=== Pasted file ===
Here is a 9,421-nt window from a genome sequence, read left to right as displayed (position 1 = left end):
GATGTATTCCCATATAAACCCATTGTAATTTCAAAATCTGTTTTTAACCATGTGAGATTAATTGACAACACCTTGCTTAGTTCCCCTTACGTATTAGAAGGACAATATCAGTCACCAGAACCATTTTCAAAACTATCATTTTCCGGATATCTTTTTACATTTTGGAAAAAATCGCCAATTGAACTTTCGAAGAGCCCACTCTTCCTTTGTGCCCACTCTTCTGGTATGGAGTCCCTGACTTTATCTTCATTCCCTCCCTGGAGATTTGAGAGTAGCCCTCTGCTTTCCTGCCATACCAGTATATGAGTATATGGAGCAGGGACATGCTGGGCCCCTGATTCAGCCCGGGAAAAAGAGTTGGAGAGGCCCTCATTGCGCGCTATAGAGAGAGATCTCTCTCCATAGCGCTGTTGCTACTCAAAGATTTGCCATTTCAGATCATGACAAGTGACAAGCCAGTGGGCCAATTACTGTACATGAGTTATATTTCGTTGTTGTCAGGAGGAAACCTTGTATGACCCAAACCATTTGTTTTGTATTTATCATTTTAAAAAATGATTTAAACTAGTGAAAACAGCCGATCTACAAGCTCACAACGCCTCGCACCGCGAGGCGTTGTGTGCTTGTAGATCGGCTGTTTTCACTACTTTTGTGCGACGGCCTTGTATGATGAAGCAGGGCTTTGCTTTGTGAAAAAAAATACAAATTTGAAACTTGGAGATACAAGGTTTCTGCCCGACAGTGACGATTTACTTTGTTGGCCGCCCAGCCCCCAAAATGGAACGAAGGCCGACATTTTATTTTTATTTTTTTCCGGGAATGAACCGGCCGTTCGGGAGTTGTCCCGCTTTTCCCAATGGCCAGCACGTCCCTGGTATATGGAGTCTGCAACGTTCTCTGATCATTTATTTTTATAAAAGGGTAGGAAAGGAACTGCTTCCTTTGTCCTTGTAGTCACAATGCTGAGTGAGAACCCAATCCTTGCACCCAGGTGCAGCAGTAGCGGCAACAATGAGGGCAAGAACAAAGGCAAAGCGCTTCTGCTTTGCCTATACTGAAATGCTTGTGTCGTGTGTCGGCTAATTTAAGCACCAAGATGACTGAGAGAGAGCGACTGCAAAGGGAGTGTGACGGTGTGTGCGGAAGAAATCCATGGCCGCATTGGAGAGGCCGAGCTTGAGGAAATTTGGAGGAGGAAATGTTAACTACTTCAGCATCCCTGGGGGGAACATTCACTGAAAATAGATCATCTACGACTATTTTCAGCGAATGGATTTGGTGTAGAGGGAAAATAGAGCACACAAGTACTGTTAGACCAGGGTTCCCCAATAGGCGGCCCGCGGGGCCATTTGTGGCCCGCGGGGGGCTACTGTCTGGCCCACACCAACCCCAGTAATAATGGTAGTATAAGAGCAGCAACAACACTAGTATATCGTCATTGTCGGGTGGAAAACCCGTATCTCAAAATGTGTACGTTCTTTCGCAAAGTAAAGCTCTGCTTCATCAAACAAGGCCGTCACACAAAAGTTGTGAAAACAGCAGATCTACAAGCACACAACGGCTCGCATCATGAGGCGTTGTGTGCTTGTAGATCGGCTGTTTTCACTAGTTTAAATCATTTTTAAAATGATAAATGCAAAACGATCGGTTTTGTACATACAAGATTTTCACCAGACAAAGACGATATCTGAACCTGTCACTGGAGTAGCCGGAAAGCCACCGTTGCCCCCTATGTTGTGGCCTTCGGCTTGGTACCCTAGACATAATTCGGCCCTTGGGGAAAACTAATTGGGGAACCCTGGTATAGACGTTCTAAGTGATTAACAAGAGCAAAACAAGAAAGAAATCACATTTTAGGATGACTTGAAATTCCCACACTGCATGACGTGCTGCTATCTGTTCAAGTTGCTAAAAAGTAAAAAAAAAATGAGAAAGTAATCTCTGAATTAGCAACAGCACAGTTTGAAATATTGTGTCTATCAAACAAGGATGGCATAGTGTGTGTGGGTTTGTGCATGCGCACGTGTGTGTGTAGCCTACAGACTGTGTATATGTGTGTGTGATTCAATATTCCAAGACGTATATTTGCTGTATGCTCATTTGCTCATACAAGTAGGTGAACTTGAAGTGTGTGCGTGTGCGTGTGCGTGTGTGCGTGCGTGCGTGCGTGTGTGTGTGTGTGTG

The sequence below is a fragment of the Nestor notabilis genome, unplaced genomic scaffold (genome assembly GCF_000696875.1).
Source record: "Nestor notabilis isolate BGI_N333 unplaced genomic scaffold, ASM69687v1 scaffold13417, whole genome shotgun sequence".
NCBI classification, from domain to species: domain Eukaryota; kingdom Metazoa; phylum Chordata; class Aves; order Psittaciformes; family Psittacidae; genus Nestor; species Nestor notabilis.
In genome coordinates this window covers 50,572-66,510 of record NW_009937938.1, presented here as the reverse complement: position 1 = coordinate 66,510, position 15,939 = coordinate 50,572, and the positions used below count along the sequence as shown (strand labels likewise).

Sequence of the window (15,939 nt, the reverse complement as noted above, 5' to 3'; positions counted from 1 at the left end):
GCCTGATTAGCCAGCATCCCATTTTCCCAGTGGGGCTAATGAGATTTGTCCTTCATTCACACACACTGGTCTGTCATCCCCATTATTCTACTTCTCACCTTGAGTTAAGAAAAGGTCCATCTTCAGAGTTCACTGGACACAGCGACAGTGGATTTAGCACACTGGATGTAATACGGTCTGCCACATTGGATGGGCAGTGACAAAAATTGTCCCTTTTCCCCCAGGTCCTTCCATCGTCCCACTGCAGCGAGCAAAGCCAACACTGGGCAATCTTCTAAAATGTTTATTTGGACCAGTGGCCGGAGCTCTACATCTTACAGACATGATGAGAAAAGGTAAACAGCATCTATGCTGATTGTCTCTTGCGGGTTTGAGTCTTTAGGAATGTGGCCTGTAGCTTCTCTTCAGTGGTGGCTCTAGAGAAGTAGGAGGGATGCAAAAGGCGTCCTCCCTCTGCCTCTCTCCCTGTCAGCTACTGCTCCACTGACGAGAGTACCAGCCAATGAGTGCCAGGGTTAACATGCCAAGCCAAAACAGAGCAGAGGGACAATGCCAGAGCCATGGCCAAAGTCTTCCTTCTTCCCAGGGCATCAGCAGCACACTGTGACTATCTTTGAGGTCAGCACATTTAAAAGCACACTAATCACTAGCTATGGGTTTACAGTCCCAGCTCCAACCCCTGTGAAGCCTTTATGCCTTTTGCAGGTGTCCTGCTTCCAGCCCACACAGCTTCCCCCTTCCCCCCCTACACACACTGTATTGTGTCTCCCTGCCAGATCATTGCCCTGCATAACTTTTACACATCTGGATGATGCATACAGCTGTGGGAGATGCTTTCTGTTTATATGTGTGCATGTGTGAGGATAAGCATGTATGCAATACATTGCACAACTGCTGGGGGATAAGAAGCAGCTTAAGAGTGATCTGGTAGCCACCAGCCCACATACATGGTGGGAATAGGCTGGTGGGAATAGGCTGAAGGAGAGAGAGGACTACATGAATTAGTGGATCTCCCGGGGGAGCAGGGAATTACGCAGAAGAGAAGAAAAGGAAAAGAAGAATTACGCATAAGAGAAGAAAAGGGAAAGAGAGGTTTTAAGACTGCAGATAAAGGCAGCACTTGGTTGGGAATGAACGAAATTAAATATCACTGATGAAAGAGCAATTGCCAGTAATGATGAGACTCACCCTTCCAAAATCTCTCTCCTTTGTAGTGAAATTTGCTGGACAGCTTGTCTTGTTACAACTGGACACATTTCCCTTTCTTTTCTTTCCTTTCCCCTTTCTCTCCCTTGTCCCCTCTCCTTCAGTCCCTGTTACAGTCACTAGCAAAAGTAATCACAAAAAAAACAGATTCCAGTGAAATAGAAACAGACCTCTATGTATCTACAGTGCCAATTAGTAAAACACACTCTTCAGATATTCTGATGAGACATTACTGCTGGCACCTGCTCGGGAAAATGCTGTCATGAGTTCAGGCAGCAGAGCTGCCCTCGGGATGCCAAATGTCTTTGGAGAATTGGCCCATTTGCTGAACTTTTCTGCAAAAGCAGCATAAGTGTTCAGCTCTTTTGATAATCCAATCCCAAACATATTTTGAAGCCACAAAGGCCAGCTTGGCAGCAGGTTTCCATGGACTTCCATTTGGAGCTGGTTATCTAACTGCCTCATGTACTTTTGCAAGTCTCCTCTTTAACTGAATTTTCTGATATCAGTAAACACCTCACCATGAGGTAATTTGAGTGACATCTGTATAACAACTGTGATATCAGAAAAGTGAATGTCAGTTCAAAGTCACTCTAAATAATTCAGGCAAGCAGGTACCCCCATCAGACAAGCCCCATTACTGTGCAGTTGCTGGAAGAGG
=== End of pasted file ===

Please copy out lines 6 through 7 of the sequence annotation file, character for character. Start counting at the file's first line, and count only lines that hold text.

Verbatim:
In genome coordinates this window covers 50,572-66,510 of record NW_009937938.1, presented here as the reverse complement: position 1 = coordinate 66,510, position 15,939 = coordinate 50,572, and the positions used below count along the sequence as shown (strand labels likewise).

Sequence of the window (15,939 nt, the reverse complement as noted above, 5' to 3'; positions counted from 1 at the left end):